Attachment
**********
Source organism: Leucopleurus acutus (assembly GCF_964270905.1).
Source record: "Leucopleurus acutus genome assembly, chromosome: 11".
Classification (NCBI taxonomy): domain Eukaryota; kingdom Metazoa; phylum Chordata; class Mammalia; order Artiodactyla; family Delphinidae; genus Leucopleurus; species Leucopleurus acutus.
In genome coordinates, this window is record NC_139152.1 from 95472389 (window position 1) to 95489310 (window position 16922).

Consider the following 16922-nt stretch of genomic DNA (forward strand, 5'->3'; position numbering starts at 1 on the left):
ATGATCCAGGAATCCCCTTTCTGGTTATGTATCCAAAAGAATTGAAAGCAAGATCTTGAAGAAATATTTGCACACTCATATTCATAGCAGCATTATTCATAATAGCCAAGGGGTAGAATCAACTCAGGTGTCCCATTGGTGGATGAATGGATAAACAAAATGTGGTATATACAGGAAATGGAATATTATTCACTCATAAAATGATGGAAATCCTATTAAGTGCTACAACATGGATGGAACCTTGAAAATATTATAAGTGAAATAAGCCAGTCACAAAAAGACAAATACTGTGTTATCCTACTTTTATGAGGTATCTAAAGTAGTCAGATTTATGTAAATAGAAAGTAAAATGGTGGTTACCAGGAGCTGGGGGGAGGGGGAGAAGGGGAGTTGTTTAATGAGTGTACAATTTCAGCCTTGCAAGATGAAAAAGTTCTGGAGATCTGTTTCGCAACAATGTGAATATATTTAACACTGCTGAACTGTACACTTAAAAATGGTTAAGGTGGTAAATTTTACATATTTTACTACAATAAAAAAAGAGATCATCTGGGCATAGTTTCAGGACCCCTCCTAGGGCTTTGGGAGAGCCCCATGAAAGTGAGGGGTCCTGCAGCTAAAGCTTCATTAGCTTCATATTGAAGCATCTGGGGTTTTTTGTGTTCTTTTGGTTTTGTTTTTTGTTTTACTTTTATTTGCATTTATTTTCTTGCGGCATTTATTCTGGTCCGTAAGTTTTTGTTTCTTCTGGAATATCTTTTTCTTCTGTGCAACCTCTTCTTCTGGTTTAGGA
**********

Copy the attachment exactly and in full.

Source organism: Leucopleurus acutus (assembly GCF_964270905.1).
Source record: "Leucopleurus acutus genome assembly, chromosome: 11".
Classification (NCBI taxonomy): domain Eukaryota; kingdom Metazoa; phylum Chordata; class Mammalia; order Artiodactyla; family Delphinidae; genus Leucopleurus; species Leucopleurus acutus.
In genome coordinates, this window is record NC_139152.1 from 95472389 (window position 1) to 95489310 (window position 16922).

Consider the following 16922-nt stretch of genomic DNA (forward strand, 5'->3'; position numbering starts at 1 on the left):
ATGATCCAGGAATCCCCTTTCTGGTTATGTATCCAAAAGAATTGAAAGCAAGATCTTGAAGAAATATTTGCACACTCATATTCATAGCAGCATTATTCATAATAGCCAAGGGGTAGAATCAACTCAGGTGTCCCATTGGTGGATGAATGGATAAACAAAATGTGGTATATACAGGAAATGGAATATTATTCACTCATAAAATGATGGAAATCCTATTAAGTGCTACAACATGGATGGAACCTTGAAAATATTATAAGTGAAATAAGCCAGTCACAAAAAGACAAATACTGTGTTATCCTACTTTTATGAGGTATCTAAAGTAGTCAGATTTATGTAAATAGAAAGTAAAATGGTGGTTACCAGGAGCTGGGGGGAGGGGGAGAAGGGGAGTTGTTTAATGAGTGTACAATTTCAGCCTTGCAAGATGAAAAAGTTCTGGAGATCTGTTTCGCAACAATGTGAATATATTTAACACTGCTGAACTGTACACTTAAAAATGGTTAAGGTGGTAAATTTTACATATTTTACTACAATAAAAAAAGAGATCATCTGGGCATAGTTTCAGGACCCCTCCTAGGGCTTTGGGAGAGCCCCATGAAAGTGAGGGGTCCTGCAGCTAAAGCTTCATTAGCTTCATATTGAAGCATCTGGGGTTTTTTGTGTTCTTTTGGTTTTGTTTTTTGTTTTACTTTTATTTGCATTTATTTTCTTGCGGCATTTATTCTGGTCCGTAAGTTTTTGTTTCTTCTGGAATATCTTTTTCTTCTGTGCAACCTCTTCTTCTGGTTTAGGA